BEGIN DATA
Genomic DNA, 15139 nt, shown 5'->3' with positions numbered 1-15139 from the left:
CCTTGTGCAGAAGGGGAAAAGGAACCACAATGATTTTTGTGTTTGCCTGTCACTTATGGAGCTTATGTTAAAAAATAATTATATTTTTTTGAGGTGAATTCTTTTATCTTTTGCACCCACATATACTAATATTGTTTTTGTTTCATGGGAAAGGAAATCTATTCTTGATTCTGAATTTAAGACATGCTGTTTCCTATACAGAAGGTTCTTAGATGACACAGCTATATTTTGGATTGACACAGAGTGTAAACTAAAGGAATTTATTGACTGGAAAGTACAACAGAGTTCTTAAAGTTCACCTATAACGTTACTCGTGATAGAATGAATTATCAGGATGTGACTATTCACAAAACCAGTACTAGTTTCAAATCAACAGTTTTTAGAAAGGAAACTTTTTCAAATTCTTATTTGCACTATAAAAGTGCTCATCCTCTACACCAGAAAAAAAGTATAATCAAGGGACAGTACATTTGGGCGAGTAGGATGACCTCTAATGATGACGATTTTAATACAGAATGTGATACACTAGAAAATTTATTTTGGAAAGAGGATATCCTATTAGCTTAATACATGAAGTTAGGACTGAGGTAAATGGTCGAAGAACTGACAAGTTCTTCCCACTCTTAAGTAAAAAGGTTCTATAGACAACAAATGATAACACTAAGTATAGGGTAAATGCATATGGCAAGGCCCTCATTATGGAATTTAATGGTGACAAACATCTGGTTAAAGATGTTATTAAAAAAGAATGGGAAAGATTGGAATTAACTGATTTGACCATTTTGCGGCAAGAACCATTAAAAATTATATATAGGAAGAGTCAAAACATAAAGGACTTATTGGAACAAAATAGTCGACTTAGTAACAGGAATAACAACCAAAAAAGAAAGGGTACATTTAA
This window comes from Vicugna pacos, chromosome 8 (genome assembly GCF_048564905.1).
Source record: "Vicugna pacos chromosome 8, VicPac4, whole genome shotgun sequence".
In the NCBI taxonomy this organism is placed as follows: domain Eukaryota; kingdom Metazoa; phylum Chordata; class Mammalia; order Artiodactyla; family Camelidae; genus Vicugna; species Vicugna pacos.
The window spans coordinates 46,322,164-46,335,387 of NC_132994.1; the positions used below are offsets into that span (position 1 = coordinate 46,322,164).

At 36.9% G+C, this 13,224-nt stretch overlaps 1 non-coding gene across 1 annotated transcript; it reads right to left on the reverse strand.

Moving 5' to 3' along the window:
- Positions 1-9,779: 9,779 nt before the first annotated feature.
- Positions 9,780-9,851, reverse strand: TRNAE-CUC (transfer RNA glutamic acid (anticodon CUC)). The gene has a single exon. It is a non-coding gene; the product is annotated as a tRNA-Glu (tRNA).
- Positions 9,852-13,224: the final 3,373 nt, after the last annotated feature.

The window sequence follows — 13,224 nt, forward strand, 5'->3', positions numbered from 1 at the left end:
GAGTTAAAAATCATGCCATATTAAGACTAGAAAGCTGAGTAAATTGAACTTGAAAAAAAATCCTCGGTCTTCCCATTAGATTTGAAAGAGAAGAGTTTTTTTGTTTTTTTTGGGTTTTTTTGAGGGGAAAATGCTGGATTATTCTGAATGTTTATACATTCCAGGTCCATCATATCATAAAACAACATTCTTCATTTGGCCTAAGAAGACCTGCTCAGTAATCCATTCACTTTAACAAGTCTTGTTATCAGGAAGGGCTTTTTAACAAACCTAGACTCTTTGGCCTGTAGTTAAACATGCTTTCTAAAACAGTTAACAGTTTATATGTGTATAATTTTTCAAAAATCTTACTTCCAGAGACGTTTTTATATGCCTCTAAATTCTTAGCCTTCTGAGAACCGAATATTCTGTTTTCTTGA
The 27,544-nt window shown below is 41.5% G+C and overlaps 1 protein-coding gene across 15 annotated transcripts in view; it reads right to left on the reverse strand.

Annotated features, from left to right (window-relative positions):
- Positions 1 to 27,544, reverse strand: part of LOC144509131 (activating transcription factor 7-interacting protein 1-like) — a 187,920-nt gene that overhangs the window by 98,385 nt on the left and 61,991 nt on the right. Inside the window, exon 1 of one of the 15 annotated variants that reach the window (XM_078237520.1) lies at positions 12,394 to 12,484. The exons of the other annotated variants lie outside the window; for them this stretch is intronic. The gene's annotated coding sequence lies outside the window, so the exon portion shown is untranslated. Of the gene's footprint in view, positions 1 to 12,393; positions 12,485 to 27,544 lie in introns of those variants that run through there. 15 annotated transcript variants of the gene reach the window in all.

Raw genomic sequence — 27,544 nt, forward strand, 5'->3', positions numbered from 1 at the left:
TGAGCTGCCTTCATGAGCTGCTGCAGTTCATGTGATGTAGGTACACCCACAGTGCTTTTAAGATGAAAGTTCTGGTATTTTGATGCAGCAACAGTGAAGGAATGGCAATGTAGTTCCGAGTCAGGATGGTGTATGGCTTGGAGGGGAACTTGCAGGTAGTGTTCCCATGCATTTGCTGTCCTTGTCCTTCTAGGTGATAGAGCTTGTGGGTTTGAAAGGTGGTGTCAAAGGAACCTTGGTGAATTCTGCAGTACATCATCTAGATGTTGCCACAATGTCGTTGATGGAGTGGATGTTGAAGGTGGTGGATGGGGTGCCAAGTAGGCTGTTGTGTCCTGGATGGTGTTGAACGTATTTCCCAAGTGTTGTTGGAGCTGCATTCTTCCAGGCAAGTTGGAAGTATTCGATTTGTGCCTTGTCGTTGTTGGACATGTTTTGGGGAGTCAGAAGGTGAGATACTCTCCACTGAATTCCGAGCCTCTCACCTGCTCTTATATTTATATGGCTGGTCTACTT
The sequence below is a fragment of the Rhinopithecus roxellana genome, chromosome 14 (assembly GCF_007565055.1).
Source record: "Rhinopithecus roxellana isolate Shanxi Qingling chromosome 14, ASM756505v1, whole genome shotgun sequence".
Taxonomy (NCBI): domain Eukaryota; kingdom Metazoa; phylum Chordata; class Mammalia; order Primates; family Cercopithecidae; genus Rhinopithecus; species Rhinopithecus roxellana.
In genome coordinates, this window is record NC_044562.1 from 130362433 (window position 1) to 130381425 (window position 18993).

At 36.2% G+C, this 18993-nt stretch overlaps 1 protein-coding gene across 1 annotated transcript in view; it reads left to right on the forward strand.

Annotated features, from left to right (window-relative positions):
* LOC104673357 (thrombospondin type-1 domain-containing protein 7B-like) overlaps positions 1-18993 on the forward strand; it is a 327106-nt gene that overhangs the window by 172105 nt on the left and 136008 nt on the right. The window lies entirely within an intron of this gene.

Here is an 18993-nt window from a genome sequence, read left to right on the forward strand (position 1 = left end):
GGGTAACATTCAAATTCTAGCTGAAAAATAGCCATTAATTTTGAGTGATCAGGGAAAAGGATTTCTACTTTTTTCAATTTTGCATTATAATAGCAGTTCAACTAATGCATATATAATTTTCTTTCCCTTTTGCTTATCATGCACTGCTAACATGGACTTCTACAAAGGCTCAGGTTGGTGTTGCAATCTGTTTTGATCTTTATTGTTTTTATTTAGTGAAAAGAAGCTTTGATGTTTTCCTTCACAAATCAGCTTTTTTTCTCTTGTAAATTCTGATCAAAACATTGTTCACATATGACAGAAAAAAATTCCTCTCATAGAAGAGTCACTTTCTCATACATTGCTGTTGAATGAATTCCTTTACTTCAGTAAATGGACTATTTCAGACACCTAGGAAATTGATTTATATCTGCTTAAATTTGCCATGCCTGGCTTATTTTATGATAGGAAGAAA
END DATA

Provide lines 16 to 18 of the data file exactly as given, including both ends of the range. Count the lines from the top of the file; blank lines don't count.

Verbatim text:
- Positions 1 to 27,544, reverse strand: part of LOC144509131 (activating transcription factor 7-interacting protein 1-like) — a 187,920-nt gene that overhangs the window by 98,385 nt on the left and 61,991 nt on the right. Inside the window, exon 1 of one of the 15 annotated variants that reach the window (XM_078237520.1) lies at positions 12,394 to 12,484. The exons of the other annotated variants lie outside the window; for them this stretch is intronic. The gene's annotated coding sequence lies outside the window, so the exon portion shown is untranslated. Of the gene's footprint in view, positions 1 to 12,393; positions 12,485 to 27,544 lie in introns of those variants that run through there. 15 annotated transcript variants of the gene reach the window in all.

Raw genomic sequence — 27,544 nt, forward strand, 5'->3', positions numbered from 1 at the left:
TGAGCTGCCTTCATGAGCTGCTGCAGTTCATGTGATGTAGGTACACCCACAGTGCTTTTAAGATGAAAGTTCTGGTATTTTGATGCAGCAACAGTGAAGGAATGGCAATGTAGTTCCGAGTCAGGATGGTGTATGGCTTGGAGGGGAACTTGCAGGTAGTGTTCCCATGCATTTGCTGTCCTTGTCCTTCTAGGTGATAGAGCTTGTGGGTTTGAAAGGTGGTGTCAAAGGAACCTTGGTGAATTCTGCAGTACATCATCTAGATGTTGCCACAATGTCGTTGATGGAGTGGATGTTGAAGGTGGTGGATGGGGTGCCAAGTAGGCTGTTGTGTCCTGGATGGTGTTGAACGTATTTCCCAAGTGTTGTTGGAGCTGCATTCTTCCAGGCAAGTTGGAAGTATTCGATTTGTGCCTTGTCGTTGTTGGACATGTTTTGGGGAGTCAGAAGGTGAGATACTCTCCACTGAATTCCGAGCCTCTCACCTGCTCTTATATTTATATGGCTGGTCTACTT